A common plant that can bought in most garden centres could stop even the severest and most distressing asthma attack in its tracks, scientists believe. And it could be more powerful than the current range of asthma drugs.
They are testing the leaves of the coralberry plant as a remedy to stop asthmatic contractions and spasms that can cause a sudden life-threatening loss of breath.
The coralberry (Ardisia crenata) contains a medicinal substance—known as FR900359—that could treat several diseases, including asthma, scientists at the University of Bonn believe.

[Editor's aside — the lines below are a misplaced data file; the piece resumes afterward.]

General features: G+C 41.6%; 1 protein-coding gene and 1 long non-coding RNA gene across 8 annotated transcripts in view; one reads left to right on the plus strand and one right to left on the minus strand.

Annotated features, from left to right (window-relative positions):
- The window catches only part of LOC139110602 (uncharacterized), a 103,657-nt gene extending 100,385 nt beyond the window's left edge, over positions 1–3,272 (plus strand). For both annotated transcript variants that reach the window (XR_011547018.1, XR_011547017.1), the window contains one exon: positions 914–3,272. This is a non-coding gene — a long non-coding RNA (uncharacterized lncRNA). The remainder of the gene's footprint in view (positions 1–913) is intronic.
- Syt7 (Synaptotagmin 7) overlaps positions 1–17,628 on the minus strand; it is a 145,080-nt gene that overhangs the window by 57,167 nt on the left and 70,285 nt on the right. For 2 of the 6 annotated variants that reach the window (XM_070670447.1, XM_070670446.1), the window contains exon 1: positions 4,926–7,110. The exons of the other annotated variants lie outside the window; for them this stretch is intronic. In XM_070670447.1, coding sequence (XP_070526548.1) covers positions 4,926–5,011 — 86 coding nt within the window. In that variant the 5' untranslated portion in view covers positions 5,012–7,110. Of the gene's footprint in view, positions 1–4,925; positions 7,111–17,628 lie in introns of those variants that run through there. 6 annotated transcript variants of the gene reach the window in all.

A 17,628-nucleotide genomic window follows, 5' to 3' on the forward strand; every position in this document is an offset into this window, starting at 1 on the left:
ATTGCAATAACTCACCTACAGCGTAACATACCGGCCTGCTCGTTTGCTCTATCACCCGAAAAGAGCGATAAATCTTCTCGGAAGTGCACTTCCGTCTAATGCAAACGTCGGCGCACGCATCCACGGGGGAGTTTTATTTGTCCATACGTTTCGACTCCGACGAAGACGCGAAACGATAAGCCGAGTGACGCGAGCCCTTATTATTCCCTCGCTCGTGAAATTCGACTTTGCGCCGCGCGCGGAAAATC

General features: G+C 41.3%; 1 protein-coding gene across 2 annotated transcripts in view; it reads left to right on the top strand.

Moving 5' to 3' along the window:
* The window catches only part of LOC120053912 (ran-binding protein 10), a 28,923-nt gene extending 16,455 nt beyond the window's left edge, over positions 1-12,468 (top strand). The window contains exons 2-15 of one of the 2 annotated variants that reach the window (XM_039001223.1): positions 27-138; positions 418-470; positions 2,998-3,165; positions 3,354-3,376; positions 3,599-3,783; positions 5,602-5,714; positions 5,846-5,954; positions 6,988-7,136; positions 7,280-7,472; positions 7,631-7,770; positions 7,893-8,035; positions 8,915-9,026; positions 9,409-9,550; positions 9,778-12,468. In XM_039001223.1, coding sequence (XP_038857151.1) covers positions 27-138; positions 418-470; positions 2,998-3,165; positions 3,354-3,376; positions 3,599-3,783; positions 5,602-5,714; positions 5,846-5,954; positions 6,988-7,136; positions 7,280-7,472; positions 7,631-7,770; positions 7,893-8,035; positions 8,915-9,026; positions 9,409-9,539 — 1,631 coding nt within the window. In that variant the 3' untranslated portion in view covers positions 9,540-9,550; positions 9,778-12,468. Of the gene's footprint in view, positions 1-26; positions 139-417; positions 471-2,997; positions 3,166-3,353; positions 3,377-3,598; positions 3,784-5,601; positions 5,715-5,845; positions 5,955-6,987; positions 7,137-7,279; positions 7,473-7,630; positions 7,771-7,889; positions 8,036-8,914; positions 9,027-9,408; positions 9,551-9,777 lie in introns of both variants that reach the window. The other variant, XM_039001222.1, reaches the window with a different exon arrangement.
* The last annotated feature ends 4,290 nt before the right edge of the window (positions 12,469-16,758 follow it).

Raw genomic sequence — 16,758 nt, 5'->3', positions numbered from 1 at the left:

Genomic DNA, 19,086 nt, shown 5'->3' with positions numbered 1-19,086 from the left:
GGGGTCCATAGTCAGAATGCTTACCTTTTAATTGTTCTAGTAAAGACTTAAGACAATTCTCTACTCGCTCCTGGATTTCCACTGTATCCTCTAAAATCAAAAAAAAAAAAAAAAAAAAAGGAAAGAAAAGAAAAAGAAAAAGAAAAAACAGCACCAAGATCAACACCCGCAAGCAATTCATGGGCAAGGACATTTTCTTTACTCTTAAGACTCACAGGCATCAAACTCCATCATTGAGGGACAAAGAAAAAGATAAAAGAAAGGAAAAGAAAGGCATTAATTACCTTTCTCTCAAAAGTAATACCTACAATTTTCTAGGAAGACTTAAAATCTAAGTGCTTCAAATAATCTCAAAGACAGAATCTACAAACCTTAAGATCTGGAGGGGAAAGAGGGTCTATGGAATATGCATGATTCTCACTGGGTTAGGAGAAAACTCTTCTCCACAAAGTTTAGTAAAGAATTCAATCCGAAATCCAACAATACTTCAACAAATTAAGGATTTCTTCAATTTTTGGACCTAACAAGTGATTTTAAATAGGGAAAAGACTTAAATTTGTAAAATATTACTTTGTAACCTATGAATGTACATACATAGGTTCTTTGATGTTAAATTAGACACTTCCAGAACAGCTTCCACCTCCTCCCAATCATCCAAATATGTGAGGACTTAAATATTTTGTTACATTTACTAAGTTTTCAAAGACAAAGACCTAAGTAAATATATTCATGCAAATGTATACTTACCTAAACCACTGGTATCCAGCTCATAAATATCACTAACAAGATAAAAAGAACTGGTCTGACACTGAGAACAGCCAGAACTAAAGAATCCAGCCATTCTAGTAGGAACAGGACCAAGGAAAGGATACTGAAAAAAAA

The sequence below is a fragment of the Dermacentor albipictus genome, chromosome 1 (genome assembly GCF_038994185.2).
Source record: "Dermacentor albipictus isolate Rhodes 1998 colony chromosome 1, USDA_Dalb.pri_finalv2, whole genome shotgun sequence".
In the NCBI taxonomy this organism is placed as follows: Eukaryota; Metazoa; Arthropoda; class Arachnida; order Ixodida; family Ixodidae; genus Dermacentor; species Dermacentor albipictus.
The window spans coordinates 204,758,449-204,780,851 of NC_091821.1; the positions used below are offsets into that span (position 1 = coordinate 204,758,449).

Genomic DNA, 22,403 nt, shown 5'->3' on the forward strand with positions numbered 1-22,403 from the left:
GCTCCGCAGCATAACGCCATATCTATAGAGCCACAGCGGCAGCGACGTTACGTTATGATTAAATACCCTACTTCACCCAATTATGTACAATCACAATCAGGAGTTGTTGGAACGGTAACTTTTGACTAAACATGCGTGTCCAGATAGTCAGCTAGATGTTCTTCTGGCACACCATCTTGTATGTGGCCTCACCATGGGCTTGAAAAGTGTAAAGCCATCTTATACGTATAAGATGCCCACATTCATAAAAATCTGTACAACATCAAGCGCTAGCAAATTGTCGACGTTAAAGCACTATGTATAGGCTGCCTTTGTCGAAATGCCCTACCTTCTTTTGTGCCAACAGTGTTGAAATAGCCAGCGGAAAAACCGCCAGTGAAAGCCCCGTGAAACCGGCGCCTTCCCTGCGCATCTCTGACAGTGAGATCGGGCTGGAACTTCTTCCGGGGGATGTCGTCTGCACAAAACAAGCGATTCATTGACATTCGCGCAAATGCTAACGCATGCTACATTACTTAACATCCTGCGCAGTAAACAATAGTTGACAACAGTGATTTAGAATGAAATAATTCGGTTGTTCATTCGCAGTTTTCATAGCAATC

The compound relieves asthmatic spasms, and the scientists reckon it could be more effective than asthma drugs on the market, such as salbutamol.
The leaves have so far been tested only on laboratory mice, on which it worked "exceptionally well", said the researchers. It stopped the mice reacting to typical allergens such as house dust mite, and without any side effects. It's also worked on human bronchial cells in a petri dish, but the next stage is to carry out tests on people.
The coralberry (Ardisia crenata)
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